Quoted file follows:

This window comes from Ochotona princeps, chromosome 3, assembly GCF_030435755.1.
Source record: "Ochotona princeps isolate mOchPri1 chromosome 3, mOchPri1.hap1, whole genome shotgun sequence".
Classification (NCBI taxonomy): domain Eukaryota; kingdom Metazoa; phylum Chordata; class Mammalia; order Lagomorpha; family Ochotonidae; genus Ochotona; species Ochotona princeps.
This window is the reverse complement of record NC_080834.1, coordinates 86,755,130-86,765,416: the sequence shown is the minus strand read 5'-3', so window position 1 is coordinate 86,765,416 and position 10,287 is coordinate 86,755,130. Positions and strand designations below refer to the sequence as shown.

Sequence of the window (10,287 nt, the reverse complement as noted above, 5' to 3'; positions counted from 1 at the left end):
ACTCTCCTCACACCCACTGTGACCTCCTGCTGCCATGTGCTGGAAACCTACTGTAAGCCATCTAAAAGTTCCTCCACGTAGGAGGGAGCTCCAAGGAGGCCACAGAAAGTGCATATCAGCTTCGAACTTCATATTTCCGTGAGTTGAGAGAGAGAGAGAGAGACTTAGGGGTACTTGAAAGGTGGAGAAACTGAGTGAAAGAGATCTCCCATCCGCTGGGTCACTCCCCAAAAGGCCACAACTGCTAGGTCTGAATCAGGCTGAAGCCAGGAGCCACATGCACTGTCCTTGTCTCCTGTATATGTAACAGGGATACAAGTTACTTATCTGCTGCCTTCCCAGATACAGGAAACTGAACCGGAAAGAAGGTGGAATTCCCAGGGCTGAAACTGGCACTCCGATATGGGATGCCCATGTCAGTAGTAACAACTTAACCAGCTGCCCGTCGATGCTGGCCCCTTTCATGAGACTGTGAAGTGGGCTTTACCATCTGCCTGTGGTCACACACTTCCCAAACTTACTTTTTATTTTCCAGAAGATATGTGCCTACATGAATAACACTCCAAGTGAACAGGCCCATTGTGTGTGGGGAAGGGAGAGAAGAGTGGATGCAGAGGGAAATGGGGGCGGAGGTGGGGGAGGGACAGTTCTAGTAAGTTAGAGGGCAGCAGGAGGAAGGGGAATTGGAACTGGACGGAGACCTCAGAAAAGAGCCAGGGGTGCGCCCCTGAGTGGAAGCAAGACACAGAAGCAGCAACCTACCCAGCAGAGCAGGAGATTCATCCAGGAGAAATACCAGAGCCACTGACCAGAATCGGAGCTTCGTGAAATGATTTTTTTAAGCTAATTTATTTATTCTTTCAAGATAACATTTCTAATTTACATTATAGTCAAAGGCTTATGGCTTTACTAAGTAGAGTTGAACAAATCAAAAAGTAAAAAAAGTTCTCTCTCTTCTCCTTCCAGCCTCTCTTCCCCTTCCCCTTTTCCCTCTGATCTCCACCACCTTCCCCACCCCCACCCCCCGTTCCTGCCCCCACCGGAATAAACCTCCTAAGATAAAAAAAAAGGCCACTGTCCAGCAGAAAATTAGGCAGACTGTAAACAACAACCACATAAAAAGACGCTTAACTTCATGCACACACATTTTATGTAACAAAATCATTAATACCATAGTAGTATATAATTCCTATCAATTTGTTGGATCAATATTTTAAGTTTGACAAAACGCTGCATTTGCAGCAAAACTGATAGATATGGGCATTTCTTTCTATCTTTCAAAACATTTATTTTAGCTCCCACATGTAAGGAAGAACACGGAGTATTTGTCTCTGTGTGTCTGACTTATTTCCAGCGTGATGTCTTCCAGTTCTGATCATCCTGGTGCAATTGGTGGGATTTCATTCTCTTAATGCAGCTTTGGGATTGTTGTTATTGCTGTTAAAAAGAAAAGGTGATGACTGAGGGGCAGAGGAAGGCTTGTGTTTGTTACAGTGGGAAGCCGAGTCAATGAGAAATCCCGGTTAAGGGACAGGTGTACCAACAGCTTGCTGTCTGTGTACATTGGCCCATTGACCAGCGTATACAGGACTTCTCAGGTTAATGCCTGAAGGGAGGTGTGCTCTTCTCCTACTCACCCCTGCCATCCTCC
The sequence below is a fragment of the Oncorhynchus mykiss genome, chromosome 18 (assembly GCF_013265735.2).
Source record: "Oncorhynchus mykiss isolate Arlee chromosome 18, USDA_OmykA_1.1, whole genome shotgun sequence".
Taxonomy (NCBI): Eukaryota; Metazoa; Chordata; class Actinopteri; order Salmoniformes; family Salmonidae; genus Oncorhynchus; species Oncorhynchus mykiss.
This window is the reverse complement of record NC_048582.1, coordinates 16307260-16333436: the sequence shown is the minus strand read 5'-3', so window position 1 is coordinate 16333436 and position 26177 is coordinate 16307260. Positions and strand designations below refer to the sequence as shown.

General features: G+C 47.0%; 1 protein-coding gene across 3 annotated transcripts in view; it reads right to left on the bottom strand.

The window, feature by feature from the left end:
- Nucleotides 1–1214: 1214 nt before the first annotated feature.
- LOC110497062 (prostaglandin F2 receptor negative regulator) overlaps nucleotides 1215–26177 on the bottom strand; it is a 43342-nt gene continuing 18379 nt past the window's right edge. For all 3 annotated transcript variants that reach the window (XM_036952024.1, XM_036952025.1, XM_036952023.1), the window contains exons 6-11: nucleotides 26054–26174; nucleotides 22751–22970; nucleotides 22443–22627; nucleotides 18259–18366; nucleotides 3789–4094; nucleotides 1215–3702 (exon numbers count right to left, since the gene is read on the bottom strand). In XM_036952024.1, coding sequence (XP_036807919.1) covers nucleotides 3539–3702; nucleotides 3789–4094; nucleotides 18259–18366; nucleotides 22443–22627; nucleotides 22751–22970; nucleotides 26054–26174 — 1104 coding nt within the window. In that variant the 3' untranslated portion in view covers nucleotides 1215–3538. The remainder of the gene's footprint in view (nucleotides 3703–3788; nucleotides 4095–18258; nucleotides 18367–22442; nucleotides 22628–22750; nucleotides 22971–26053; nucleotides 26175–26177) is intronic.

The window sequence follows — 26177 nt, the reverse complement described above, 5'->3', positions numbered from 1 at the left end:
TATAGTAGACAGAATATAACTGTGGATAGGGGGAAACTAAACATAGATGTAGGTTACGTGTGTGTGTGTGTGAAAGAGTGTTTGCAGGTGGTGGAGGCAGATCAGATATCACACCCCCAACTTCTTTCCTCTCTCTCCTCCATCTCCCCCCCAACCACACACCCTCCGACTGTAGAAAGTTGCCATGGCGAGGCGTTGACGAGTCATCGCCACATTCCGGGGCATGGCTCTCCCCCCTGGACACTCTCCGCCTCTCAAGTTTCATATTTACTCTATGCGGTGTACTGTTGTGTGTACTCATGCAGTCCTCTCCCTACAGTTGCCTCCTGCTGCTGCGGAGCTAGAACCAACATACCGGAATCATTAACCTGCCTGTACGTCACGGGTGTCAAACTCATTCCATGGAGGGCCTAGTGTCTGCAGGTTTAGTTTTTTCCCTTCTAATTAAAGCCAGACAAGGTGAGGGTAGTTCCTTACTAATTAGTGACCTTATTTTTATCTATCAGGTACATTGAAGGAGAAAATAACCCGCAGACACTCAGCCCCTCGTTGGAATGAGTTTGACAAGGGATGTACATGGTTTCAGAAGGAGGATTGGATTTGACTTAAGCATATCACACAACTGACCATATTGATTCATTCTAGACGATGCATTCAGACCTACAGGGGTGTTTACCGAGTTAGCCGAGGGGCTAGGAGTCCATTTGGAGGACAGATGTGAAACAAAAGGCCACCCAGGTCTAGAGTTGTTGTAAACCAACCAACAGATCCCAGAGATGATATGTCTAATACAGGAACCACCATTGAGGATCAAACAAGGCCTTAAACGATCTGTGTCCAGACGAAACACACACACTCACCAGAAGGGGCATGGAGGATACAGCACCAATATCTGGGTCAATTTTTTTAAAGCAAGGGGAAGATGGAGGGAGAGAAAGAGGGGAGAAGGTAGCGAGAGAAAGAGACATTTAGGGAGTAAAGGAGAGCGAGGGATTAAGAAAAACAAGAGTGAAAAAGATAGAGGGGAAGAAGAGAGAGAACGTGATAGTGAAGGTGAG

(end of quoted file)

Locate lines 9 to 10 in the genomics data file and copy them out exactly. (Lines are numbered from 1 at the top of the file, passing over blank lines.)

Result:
Taxonomy (NCBI): Eukaryota; Metazoa; Chordata; class Actinopteri; order Salmoniformes; family Salmonidae; genus Oncorhynchus; species Oncorhynchus mykiss.
This window is the reverse complement of record NC_048582.1, coordinates 16307260-16333436: the sequence shown is the minus strand read 5'-3', so window position 1 is coordinate 16333436 and position 26177 is coordinate 16307260. Positions and strand designations below refer to the sequence as shown.